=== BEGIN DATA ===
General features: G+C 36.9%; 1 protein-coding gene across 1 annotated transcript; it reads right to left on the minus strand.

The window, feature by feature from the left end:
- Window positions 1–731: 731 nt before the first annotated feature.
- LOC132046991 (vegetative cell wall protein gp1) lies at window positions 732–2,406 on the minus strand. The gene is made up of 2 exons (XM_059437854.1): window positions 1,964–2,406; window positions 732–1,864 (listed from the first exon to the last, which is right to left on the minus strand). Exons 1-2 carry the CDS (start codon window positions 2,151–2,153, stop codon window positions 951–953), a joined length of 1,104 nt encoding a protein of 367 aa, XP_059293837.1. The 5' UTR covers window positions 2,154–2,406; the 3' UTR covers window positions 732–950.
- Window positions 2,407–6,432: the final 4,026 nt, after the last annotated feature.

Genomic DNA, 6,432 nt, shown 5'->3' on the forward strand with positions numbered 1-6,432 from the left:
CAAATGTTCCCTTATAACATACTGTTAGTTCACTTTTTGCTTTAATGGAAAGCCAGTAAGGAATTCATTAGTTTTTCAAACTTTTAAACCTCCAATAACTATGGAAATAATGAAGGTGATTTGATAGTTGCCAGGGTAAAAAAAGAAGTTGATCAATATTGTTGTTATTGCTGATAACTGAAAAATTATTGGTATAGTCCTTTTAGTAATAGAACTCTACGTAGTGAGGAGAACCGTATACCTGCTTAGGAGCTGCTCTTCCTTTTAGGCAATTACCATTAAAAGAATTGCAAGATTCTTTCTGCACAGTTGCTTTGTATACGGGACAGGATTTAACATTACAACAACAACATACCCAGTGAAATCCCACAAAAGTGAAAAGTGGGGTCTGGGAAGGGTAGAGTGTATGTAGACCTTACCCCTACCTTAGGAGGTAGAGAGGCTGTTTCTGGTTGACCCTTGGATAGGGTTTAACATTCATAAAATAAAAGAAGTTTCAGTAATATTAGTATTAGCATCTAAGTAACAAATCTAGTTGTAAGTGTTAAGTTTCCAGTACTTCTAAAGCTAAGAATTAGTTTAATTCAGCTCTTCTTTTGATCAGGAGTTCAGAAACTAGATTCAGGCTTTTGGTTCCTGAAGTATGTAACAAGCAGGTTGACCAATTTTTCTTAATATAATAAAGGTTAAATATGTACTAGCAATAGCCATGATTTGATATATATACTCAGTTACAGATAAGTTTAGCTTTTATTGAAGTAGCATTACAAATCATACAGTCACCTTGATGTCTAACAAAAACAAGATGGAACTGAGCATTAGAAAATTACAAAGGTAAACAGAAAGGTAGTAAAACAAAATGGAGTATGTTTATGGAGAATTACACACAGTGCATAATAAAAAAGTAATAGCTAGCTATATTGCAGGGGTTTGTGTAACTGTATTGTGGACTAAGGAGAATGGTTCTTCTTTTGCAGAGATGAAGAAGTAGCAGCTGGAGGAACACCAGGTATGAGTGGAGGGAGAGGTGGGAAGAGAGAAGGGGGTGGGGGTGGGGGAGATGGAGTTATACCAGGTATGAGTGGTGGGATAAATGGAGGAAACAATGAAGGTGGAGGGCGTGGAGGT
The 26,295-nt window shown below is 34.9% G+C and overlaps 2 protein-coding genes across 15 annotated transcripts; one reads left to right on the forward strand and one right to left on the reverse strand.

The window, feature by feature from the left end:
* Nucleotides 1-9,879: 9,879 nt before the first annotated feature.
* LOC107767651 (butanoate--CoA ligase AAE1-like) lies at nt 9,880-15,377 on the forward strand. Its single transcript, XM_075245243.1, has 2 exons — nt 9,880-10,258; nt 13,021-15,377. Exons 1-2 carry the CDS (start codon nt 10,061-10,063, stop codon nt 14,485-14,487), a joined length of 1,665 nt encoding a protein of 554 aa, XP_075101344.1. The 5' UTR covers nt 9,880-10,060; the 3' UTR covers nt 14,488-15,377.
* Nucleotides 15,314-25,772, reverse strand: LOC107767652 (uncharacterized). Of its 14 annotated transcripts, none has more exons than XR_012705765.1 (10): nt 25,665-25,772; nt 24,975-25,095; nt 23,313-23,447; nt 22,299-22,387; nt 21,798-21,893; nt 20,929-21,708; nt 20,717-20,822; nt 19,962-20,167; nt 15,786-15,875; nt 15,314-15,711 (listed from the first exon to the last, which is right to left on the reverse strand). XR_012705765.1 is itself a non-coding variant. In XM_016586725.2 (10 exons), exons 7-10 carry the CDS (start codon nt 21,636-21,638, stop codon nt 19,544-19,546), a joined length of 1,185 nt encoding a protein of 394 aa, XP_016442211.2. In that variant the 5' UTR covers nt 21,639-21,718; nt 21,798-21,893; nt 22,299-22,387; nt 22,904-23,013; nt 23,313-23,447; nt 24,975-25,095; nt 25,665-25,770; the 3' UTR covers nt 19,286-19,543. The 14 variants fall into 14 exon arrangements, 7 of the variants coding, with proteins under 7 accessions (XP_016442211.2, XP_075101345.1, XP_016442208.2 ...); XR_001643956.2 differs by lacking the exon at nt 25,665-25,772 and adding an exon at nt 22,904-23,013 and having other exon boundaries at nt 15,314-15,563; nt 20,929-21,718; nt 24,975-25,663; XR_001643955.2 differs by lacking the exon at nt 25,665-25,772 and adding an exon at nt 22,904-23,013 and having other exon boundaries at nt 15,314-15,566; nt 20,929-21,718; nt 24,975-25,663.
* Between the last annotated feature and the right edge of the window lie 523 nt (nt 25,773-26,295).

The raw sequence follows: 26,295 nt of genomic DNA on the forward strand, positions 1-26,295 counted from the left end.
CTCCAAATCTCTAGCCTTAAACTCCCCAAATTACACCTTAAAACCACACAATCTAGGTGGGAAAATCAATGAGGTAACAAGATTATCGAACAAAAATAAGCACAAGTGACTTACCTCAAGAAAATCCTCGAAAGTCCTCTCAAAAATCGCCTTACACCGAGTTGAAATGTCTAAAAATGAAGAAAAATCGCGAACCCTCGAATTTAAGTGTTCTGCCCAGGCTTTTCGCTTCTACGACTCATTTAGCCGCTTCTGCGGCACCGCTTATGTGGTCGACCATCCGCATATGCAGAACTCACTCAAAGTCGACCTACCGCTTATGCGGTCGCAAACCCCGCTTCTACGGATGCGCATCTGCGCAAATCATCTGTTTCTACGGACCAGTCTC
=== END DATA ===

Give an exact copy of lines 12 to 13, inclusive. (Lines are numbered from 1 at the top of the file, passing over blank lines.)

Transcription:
* Nucleotides 15,314-25,772, reverse strand: LOC107767652 (uncharacterized). Of its 14 annotated transcripts, none has more exons than XR_012705765.1 (10): nt 25,665-25,772; nt 24,975-25,095; nt 23,313-23,447; nt 22,299-22,387; nt 21,798-21,893; nt 20,929-21,708; nt 20,717-20,822; nt 19,962-20,167; nt 15,786-15,875; nt 15,314-15,711 (listed from the first exon to the last, which is right to left on the reverse strand). XR_012705765.1 is itself a non-coding variant. In XM_016586725.2 (10 exons), exons 7-10 carry the CDS (start codon nt 21,636-21,638, stop codon nt 19,544-19,546), a joined length of 1,185 nt encoding a protein of 394 aa, XP_016442211.2. In that variant the 5' UTR covers nt 21,639-21,718; nt 21,798-21,893; nt 22,299-22,387; nt 22,904-23,013; nt 23,313-23,447; nt 24,975-25,095; nt 25,665-25,770; the 3' UTR covers nt 19,286-19,543. The 14 variants fall into 14 exon arrangements, 7 of the variants coding, with proteins under 7 accessions (XP_016442211.2, XP_075101345.1, XP_016442208.2 ...); XR_001643956.2 differs by lacking the exon at nt 25,665-25,772 and adding an exon at nt 22,904-23,013 and having other exon boundaries at nt 15,314-15,563; nt 20,929-21,718; nt 24,975-25,663; XR_001643955.2 differs by lacking the exon at nt 25,665-25,772 and adding an exon at nt 22,904-23,013 and having other exon boundaries at nt 15,314-15,566; nt 20,929-21,718; nt 24,975-25,663.
* Between the last annotated feature and the right edge of the window lie 523 nt (nt 25,773-26,295).